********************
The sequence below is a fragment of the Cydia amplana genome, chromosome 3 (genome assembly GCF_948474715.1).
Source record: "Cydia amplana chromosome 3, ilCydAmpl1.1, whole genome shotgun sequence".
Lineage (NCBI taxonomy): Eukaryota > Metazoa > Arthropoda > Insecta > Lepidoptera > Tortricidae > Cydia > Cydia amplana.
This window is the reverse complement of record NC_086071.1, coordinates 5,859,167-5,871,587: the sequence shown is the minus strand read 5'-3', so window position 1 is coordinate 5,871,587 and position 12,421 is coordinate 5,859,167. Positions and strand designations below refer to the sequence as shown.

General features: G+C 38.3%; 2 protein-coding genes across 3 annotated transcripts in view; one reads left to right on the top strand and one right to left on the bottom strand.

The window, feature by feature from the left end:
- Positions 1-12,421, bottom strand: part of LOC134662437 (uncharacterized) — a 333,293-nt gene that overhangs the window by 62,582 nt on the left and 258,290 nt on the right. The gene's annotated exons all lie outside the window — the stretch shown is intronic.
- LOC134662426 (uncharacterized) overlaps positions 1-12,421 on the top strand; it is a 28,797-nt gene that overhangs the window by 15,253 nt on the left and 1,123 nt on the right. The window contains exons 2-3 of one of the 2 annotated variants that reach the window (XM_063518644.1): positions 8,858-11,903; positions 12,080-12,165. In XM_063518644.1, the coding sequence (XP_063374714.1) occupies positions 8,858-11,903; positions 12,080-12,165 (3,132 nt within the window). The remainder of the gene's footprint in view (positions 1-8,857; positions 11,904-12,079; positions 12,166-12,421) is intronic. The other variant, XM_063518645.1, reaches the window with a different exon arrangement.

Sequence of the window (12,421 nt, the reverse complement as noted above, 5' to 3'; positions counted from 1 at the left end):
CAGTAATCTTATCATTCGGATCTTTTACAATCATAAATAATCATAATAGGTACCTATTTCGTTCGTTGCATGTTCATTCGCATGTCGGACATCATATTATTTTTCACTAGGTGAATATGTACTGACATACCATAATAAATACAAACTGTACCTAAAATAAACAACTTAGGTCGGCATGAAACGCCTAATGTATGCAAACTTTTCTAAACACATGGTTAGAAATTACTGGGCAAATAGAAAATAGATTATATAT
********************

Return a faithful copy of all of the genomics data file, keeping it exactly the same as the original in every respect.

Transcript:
The sequence below is a fragment of the Cydia amplana genome, chromosome 3 (genome assembly GCF_948474715.1).
Source record: "Cydia amplana chromosome 3, ilCydAmpl1.1, whole genome shotgun sequence".
Lineage (NCBI taxonomy): Eukaryota > Metazoa > Arthropoda > Insecta > Lepidoptera > Tortricidae > Cydia > Cydia amplana.
This window is the reverse complement of record NC_086071.1, coordinates 5,859,167-5,871,587: the sequence shown is the minus strand read 5'-3', so window position 1 is coordinate 5,871,587 and position 12,421 is coordinate 5,859,167. Positions and strand designations below refer to the sequence as shown.

General features: G+C 38.3%; 2 protein-coding genes across 3 annotated transcripts in view; one reads left to right on the top strand and one right to left on the bottom strand.

The window, feature by feature from the left end:
- Positions 1-12,421, bottom strand: part of LOC134662437 (uncharacterized) — a 333,293-nt gene that overhangs the window by 62,582 nt on the left and 258,290 nt on the right. The gene's annotated exons all lie outside the window — the stretch shown is intronic.
- LOC134662426 (uncharacterized) overlaps positions 1-12,421 on the top strand; it is a 28,797-nt gene that overhangs the window by 15,253 nt on the left and 1,123 nt on the right. The window contains exons 2-3 of one of the 2 annotated variants that reach the window (XM_063518644.1): positions 8,858-11,903; positions 12,080-12,165. In XM_063518644.1, the coding sequence (XP_063374714.1) occupies positions 8,858-11,903; positions 12,080-12,165 (3,132 nt within the window). The remainder of the gene's footprint in view (positions 1-8,857; positions 11,904-12,079; positions 12,166-12,421) is intronic. The other variant, XM_063518645.1, reaches the window with a different exon arrangement.

Sequence of the window (12,421 nt, the reverse complement as noted above, 5' to 3'; positions counted from 1 at the left end):
CAGTAATCTTATCATTCGGATCTTTTACAATCATAAATAATCATAATAGGTACCTATTTCGTTCGTTGCATGTTCATTCGCATGTCGGACATCATATTATTTTTCACTAGGTGAATATGTACTGACATACCATAATAAATACAAACTGTACCTAAAATAAACAACTTAGGTCGGCATGAAACGCCTAATGTATGCAAACTTTTCTAAACACATGGTTAGAAATTACTGGGCAAATAGAAAATAGATTATATAT